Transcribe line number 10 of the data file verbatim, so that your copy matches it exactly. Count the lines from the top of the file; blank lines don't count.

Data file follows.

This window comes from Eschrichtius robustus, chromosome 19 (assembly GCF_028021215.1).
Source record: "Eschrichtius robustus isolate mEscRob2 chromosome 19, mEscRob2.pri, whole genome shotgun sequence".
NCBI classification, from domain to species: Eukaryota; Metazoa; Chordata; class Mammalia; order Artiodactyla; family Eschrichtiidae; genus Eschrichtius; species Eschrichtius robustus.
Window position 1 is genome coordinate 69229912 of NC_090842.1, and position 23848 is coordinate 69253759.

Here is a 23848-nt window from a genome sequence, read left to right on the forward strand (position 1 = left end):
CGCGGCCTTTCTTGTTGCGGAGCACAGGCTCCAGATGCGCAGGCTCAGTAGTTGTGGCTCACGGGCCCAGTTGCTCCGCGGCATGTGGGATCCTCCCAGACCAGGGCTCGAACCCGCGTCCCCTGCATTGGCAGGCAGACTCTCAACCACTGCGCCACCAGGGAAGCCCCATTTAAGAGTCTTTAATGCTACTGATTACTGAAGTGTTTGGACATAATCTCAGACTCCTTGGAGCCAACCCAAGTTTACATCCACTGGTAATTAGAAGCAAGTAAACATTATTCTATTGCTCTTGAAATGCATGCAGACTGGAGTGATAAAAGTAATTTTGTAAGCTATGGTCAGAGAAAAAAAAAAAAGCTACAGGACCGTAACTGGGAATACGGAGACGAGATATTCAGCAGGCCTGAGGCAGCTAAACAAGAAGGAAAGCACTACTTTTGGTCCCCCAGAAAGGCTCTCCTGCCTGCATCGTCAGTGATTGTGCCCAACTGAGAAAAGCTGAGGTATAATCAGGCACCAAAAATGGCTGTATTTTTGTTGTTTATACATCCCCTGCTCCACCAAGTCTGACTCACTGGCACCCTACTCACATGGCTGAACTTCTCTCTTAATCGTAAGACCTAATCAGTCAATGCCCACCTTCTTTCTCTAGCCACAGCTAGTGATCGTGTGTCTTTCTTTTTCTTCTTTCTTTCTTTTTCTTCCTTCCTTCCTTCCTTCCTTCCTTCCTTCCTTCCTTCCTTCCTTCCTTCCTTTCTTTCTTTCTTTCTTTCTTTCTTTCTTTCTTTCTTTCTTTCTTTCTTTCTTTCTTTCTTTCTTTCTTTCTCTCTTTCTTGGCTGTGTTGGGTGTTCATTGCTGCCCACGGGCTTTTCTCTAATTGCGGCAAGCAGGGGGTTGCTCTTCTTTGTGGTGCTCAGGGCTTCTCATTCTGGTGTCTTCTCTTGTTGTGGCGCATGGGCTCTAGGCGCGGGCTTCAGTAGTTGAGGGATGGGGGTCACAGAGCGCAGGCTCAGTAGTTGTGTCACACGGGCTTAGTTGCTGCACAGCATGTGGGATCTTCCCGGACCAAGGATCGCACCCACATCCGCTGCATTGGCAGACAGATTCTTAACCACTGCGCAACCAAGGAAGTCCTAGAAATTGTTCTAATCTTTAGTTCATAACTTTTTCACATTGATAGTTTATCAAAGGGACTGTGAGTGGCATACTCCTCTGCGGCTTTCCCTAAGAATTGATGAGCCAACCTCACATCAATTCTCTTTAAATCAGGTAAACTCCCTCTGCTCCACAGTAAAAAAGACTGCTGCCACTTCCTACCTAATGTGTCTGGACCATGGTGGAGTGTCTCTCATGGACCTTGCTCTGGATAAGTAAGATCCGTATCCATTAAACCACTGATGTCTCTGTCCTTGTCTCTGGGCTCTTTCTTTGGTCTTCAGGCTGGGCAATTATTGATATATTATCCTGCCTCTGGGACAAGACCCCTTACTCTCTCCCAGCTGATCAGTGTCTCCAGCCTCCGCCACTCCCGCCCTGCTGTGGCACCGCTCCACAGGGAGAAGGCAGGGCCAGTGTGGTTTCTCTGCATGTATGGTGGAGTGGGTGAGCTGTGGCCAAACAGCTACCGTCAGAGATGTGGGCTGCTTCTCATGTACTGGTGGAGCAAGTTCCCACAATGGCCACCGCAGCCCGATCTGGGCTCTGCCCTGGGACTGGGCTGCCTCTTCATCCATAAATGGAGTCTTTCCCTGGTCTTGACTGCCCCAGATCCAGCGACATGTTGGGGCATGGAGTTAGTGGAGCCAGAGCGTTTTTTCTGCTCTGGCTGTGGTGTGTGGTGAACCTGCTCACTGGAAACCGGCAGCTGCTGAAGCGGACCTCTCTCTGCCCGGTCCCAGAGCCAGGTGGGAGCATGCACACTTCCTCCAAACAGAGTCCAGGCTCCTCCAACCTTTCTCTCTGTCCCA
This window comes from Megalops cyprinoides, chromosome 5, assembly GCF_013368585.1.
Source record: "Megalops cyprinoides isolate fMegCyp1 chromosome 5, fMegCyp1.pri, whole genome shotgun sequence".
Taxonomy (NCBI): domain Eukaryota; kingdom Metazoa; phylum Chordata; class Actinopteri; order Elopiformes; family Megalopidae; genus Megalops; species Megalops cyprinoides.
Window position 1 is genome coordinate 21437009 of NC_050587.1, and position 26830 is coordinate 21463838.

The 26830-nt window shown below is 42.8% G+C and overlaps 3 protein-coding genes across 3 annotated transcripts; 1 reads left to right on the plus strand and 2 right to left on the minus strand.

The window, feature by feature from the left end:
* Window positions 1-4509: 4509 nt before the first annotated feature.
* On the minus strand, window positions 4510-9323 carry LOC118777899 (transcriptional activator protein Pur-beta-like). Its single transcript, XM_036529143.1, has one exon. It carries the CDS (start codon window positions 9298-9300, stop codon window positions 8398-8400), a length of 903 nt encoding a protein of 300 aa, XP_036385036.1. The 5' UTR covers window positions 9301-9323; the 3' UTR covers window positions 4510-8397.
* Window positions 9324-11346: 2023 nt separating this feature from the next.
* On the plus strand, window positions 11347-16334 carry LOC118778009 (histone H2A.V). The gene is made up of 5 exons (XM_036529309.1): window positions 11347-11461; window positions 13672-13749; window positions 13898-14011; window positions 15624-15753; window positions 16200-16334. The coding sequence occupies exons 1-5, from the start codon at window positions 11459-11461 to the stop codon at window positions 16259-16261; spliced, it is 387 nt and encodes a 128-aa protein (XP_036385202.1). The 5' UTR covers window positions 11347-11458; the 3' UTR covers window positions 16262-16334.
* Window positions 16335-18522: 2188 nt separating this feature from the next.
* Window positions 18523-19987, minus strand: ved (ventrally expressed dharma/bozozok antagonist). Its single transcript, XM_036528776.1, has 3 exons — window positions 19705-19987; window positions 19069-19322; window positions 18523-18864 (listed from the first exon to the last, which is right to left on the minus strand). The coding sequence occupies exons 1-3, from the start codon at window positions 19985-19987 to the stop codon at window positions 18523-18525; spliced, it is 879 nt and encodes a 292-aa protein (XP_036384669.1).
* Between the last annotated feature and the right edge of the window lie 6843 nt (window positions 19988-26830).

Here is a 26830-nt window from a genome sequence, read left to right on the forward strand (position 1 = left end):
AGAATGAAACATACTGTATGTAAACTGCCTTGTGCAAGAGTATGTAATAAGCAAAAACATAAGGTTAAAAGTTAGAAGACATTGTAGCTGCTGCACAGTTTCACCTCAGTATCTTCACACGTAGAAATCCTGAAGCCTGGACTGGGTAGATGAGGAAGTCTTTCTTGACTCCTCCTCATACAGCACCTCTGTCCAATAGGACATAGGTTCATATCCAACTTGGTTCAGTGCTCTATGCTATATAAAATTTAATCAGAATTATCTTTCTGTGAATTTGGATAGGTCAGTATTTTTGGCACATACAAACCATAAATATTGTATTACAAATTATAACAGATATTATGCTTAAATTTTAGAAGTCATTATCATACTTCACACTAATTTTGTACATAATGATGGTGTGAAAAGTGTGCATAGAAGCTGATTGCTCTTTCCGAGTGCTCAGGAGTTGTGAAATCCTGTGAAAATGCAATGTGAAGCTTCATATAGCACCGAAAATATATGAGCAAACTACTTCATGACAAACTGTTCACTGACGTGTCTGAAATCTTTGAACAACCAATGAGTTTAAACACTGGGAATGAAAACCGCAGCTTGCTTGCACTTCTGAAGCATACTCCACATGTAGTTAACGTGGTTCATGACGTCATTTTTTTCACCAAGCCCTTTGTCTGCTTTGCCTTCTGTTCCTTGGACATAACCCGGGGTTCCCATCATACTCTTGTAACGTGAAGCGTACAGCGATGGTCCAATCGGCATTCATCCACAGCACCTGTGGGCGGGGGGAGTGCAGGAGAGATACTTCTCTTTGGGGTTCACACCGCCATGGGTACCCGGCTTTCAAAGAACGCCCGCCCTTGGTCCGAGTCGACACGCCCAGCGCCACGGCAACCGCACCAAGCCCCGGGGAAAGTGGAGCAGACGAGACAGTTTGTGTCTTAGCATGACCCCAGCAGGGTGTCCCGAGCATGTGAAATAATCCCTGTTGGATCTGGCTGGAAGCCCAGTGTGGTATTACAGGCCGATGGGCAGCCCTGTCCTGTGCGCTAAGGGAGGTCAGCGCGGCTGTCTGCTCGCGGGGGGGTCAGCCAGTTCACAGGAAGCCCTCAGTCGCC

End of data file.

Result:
Window position 1 is genome coordinate 21437009 of NC_050587.1, and position 26830 is coordinate 21463838.